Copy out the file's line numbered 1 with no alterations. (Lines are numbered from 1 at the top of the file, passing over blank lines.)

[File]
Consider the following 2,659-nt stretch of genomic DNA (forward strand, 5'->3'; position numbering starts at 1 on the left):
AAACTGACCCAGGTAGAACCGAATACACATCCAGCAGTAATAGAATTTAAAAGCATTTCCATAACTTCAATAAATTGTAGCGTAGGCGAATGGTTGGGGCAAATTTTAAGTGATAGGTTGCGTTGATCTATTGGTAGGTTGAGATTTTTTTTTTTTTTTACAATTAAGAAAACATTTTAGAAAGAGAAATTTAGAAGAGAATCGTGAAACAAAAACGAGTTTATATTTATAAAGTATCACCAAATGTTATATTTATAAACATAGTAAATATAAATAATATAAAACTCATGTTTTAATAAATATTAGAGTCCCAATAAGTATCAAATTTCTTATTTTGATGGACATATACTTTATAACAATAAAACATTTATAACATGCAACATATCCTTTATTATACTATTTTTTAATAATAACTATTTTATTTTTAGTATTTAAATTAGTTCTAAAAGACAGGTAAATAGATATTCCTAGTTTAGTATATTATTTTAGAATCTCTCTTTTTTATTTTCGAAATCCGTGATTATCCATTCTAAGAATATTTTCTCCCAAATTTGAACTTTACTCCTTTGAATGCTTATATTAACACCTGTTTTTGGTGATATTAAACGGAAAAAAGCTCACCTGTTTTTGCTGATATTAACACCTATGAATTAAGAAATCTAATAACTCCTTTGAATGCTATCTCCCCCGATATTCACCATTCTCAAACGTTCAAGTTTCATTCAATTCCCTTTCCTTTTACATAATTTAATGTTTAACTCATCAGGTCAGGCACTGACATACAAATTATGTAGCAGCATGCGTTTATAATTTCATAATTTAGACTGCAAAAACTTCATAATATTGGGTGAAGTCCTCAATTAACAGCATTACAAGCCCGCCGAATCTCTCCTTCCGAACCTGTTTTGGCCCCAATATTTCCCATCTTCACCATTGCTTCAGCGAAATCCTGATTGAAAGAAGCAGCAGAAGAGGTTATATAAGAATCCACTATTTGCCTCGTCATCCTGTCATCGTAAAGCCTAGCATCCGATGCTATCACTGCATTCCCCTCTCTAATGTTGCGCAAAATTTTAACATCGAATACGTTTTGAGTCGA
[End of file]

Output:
Consider the following 2,659-nt stretch of genomic DNA (forward strand, 5'->3'; position numbering starts at 1 on the left):